'Planet hacking' to control climate sparks controversy
Technologies designed to control climate change by actively altering natural processes such as the Earth's absorption of solar radiation are generating a heated debate among scientists, environmentalists and policy makers.
Geoengineering to reduce global warming involves two main approaches:
- Sucking carbon out of the atmosphere.
- Blocking sunlight from reaching the Earth.
But the actual methods proposed for carrying those out can carry risks, says Eli Kintisch, author of Hack the Planet, a book about the technologies released last year.
"I felt that it was important not to try to sugar-coat how extreme some of these techniques are," he said to explain his choice of title.
CBC's The Current unpacked the debate from a variety of angles by speaking to:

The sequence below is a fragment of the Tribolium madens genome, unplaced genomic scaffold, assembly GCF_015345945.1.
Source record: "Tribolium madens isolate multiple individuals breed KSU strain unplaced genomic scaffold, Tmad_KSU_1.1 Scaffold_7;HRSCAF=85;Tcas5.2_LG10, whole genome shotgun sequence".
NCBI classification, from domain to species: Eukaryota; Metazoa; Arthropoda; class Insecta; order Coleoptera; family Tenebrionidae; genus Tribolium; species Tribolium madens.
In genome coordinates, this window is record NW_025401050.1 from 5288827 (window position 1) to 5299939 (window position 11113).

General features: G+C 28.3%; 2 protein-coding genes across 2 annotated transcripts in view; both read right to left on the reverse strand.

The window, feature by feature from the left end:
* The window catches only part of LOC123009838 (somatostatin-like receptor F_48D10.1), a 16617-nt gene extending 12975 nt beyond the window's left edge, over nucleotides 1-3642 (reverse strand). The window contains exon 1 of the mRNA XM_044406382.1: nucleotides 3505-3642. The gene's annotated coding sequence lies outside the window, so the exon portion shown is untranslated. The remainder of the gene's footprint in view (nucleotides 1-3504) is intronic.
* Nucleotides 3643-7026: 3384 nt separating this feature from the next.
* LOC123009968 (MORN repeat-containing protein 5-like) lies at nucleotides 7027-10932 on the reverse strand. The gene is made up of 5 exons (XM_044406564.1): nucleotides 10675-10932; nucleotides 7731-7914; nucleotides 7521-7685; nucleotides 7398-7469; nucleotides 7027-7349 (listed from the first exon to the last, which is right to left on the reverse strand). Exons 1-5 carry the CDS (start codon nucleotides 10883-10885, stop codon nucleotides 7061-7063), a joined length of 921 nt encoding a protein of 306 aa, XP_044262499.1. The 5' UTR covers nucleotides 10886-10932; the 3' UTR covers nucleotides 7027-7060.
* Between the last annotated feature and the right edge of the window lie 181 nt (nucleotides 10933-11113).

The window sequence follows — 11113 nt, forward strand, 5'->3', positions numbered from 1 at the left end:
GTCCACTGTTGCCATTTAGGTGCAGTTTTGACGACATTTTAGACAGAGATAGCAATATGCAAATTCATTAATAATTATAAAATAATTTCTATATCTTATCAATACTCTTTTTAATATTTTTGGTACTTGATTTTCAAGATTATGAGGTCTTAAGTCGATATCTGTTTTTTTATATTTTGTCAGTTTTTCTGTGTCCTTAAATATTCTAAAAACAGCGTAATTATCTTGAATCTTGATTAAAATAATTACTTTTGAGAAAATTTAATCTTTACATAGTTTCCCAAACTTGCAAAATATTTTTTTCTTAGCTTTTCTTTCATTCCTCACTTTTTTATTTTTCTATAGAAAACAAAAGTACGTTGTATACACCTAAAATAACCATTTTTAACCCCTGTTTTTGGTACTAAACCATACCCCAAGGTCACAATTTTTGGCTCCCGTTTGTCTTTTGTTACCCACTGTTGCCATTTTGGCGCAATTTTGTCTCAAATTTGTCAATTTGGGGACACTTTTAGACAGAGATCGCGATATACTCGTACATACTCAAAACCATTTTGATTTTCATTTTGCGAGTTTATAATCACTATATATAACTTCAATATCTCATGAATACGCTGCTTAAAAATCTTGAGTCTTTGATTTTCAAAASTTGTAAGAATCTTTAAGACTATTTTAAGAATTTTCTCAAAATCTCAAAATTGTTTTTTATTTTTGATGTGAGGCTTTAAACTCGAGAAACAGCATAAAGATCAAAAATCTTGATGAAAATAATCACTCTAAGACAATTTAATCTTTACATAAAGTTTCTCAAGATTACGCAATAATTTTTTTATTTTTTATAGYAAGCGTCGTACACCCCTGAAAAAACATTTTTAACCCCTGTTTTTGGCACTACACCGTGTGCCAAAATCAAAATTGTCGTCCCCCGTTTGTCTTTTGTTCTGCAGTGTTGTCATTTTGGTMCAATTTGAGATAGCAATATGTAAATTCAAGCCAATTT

- Kintisch, who outlined the types of technologies being proposed.
- Richard Owen, a business professor at the University of Exeter, who oversaw the governance of SPICE (stratospheric particle injection for climate engineering) – a geoengineering project designed to send particles high into the Earth's atmosphere, as volcanic eruptions do, scattering solar energy away from the surface.
- Mike Childs, campaigns director for the environmental group Friends of the Earth, which petitioned against the SPICE project. He argues the technology could have "disastrous consequences on weather patterns around the world," risking people's lives and livelihoods. He said the technology is moving ahead without enough debate.
- David Keith, a former University of Calgary researcher who is now a professor of public policy at Harvard University. He argues that geoengineering, by promising short-term climate results, should benefit the world's poorest, who are impacted first. Cutting carbon won't deliver such immediate results, he said, due to its long-lasting effects on the atmosphere. He added, "Just because something is a band-aid doesn't mean we shouldn't use it when there are people in trouble."